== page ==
As businesses increase their use of automation, some stakeholders worry that robotic processes will replace human labor entirely. However, the future is likely not that dire. As I’ve covered in the past, AI-driven development is more likely to replace processes, not jobs.
The need to automate is especially relevant for Small-to-Medium Businesses (SMBs), which lack the extensive workforce to tackle complicated operations, such as app-to-app data integration and event-driven internal workflows. Instead of hardcoding such actions, tech-savvy SMBs may turn to no-code and low-code environments to streamline these operations. Such tools could help connect popular business apps in new creative dimensions while hiding complex API calls under the hood.
Zapier, a codeless environment for automating workflows, has a good eye on the state of process automations as constructed by citizen automators in SMBs. Below, we’ll analyze their 2021 State of Business Automation report to see how SMBs are putting workflow automation to the test. We’ll reveal the most prevalent types of automations and consider the benefits these new automated workflows are yielding.
Turning Digital Amid The Pandemic
COVID–19 transformed many sectors into digital-first businesses, and SMBs were not immune to change. As might be expected, the use of workflow automation soared during the pandemic. In many cases, COVID–19 accelerated ongoing digital transformation by several years. For digital laggards, it meant rapid change. 63% of SMBs say automation enabled quick pivots throughout the COVID–19 crises, found the report.
Automation helps enable remote digital experiences, such as contactless delivery, curbside pickup, or collecting business leads, at a much greater velocity. And, it seems for many, much of what was built during this unprecedented time is here to stay. 66% of respondents say automation is now essential for running their business. With new standards ingrained, there may never be a “return to normal” as we once knew it.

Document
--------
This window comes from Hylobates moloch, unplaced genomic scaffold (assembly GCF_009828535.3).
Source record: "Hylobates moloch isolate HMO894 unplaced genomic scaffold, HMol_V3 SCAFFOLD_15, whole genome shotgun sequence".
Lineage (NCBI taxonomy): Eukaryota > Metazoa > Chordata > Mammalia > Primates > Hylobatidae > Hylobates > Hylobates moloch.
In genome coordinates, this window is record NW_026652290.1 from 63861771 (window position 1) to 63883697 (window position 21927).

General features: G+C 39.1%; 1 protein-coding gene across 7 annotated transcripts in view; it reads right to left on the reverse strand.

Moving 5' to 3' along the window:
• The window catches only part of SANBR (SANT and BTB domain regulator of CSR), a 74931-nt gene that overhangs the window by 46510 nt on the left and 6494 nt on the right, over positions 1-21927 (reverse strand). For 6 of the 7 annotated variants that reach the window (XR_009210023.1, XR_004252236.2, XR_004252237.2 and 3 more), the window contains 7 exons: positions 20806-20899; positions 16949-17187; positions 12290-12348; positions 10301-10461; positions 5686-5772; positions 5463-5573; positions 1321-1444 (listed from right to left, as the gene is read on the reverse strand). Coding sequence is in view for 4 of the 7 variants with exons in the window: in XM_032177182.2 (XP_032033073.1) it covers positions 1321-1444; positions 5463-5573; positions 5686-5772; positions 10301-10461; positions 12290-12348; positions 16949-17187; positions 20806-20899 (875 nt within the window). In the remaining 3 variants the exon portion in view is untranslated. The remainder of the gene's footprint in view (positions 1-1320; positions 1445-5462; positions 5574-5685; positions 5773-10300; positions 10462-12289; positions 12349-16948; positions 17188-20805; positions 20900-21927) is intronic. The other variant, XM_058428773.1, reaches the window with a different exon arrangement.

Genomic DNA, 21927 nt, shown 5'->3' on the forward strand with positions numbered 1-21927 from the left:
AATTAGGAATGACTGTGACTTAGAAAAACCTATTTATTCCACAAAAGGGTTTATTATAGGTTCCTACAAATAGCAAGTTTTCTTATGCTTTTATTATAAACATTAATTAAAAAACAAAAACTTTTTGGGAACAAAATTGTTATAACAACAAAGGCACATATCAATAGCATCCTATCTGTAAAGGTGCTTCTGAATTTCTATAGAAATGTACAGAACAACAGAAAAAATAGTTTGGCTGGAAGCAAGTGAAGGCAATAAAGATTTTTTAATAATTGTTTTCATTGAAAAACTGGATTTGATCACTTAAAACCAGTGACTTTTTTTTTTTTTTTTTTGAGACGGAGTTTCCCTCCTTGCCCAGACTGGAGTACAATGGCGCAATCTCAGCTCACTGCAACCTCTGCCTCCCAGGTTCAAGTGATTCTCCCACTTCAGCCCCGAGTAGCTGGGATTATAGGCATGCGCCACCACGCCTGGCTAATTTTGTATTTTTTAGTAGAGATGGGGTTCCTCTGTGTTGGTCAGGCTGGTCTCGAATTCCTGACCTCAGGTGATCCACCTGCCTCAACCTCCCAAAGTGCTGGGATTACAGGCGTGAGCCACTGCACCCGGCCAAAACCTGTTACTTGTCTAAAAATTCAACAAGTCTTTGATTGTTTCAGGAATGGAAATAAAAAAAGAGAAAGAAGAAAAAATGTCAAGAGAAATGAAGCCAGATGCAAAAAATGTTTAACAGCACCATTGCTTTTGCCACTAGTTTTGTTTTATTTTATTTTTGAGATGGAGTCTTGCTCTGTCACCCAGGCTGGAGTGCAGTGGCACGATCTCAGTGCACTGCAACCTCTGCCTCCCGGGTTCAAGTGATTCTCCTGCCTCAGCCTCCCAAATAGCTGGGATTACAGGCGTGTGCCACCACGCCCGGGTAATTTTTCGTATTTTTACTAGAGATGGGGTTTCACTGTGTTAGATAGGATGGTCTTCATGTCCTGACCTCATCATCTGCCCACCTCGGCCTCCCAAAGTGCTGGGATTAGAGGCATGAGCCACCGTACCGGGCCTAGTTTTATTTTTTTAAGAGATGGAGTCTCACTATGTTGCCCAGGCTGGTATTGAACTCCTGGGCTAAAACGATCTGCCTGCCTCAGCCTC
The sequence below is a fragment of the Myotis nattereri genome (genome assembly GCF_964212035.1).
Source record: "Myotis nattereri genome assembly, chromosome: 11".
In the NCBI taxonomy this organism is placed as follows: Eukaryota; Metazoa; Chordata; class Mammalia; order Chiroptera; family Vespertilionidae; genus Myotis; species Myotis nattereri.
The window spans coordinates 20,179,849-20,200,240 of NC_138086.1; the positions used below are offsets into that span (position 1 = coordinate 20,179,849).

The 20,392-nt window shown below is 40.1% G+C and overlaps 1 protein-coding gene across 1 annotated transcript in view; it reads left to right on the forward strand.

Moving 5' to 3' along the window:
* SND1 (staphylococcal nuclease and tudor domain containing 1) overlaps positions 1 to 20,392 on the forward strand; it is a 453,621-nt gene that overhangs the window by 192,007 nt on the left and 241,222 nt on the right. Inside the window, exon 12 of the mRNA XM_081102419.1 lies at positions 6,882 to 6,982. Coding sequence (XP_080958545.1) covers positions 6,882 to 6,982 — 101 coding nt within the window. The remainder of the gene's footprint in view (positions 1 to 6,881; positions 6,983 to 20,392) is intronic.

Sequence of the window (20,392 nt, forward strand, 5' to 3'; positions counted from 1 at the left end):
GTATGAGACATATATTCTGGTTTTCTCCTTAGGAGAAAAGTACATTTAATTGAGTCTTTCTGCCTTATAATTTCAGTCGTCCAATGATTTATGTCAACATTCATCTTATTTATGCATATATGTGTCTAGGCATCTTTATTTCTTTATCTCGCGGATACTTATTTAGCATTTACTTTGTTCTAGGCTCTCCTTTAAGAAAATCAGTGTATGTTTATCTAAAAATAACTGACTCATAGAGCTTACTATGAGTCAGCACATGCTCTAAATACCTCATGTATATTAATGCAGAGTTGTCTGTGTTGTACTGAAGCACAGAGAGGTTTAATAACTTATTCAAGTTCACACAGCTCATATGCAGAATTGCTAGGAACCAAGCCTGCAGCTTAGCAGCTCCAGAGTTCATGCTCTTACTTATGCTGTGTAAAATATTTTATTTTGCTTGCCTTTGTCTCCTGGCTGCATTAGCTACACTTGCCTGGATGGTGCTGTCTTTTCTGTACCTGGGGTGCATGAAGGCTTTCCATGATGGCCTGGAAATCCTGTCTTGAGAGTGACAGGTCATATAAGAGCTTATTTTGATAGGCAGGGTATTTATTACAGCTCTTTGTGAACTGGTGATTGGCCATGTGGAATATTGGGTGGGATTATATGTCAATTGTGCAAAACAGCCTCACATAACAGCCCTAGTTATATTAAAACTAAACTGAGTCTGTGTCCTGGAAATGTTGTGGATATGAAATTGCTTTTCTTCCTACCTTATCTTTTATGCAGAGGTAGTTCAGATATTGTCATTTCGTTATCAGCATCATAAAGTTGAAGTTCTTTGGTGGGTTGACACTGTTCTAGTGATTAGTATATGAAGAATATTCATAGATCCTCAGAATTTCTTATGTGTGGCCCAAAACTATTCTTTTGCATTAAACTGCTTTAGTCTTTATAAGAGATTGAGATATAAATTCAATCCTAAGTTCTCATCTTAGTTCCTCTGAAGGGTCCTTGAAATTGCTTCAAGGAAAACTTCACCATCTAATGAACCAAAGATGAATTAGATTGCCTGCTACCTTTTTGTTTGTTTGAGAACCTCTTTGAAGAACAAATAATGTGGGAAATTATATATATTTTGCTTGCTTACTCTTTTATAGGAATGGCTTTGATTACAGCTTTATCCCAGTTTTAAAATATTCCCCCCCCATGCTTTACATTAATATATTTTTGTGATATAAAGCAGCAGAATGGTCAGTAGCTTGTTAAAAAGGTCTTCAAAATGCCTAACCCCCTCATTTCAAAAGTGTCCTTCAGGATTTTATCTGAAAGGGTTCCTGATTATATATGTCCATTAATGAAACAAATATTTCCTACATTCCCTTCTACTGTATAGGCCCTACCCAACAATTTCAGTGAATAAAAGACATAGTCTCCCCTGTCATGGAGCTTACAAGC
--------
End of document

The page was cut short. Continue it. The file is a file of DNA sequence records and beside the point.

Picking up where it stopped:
Common Workflow Automations
So, what are SMBs automating? The report’s findings highlight automations for documents, lead generation, data integration, and supply chain management as among the most prevalent workflow automations.
38% of automated workflows are related to reducing manual data entry, involving copying and pasting data across databases or documents. The next most common type is document creation or organization, at 32%. These workflows can help initiate actions such as updating meetings or lists. Next is lead management automation, at 30%. This could entail porting leads from Facebook Lead Ads into a Google Sheet or populating a CRM database. Lastly, managing inventory and distribution is at 27%.
Many desired workflows involve stitching together data between popular business apps. As such, Google, Slack, Mailchimp, Trello, and Twitter ranked as the top five business apps most commonly used in creating automated workflows. This is followed by well-known CRM and lead generation tools.
Automation: A Competitive Advantage